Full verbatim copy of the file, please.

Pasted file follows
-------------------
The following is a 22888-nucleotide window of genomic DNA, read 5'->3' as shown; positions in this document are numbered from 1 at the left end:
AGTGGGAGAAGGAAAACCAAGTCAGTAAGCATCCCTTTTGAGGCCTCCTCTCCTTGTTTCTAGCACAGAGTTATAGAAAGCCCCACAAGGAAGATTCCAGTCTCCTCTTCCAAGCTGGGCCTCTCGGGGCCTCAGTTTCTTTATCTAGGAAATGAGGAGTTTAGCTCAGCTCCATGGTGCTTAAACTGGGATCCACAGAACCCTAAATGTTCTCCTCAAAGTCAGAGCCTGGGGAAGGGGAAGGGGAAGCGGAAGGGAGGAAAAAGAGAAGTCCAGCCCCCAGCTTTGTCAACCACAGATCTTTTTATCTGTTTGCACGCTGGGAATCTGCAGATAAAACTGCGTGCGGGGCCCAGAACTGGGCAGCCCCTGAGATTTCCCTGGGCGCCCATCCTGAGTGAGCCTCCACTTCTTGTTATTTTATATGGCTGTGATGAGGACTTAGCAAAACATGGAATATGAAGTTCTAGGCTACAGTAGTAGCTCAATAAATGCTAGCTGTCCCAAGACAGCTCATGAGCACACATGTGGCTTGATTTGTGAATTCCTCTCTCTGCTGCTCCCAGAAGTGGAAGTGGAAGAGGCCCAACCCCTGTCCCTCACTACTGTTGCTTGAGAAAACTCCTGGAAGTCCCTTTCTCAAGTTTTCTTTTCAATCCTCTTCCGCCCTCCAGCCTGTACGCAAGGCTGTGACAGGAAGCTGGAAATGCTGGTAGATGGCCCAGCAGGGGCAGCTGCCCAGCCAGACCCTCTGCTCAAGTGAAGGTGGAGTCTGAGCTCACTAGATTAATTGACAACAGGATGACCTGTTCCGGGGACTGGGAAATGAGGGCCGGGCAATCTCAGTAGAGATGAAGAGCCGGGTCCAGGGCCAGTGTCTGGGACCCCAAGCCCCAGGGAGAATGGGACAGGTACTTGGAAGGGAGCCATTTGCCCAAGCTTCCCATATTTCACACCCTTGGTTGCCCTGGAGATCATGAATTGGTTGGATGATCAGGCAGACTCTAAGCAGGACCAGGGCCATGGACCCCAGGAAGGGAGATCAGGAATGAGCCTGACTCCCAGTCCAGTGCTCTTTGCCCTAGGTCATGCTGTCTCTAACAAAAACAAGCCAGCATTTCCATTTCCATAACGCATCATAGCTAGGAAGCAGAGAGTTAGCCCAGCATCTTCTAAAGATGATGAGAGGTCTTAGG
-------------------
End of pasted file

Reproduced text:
The following is a 22888-nucleotide window of genomic DNA, read 5'->3' as shown; positions in this document are numbered from 1 at the left end:
AGTGGGAGAAGGAAAACCAAGTCAGTAAGCATCCCTTTTGAGGCCTCCTCTCCTTGTTTCTAGCACAGAGTTATAGAAAGCCCCACAAGGAAGATTCCAGTCTCCTCTTCCAAGCTGGGCCTCTCGGGGCCTCAGTTTCTTTATCTAGGAAATGAGGAGTTTAGCTCAGCTCCATGGTGCTTAAACTGGGATCCACAGAACCCTAAATGTTCTCCTCAAAGTCAGAGCCTGGGGAAGGGGAAGGGGAAGCGGAAGGGAGGAAAAAGAGAAGTCCAGCCCCCAGCTTTGTCAACCACAGATCTTTTTATCTGTTTGCACGCTGGGAATCTGCAGATAAAACTGCGTGCGGGGCCCAGAACTGGGCAGCCCCTGAGATTTCCCTGGGCGCCCATCCTGAGTGAGCCTCCACTTCTTGTTATTTTATATGGCTGTGATGAGGACTTAGCAAAACATGGAATATGAAGTTCTAGGCTACAGTAGTAGCTCAATAAATGCTAGCTGTCCCAAGACAGCTCATGAGCACACATGTGGCTTGATTTGTGAATTCCTCTCTCTGCTGCTCCCAGAAGTGGAAGTGGAAGAGGCCCAACCCCTGTCCCTCACTACTGTTGCTTGAGAAAACTCCTGGAAGTCCCTTTCTCAAGTTTTCTTTTCAATCCTCTTCCGCCCTCCAGCCTGTACGCAAGGCTGTGACAGGAAGCTGGAAATGCTGGTAGATGGCCCAGCAGGGGCAGCTGCCCAGCCAGACCCTCTGCTCAAGTGAAGGTGGAGTCTGAGCTCACTAGATTAATTGACAACAGGATGACCTGTTCCGGGGACTGGGAAATGAGGGCCGGGCAATCTCAGTAGAGATGAAGAGCCGGGTCCAGGGCCAGTGTCTGGGACCCCAAGCCCCAGGGAGAATGGGACAGGTACTTGGAAGGGAGCCATTTGCCCAAGCTTCCCATATTTCACACCCTTGGTTGCCCTGGAGATCATGAATTGGTTGGATGATCAGGCAGACTCTAAGCAGGACCAGGGCCATGGACCCCAGGAAGGGAGATCAGGAATGAGCCTGACTCCCAGTCCAGTGCTCTTTGCCCTAGGTCATGCTGTCTCTAACAAAAACAAGCCAGCATTTCCATTTCCATAACGCATCATAGCTAGGAAGCAGAGAGTTAGCCCAGCATCTTCTAAAGATGATGAGAGGTCTTAGG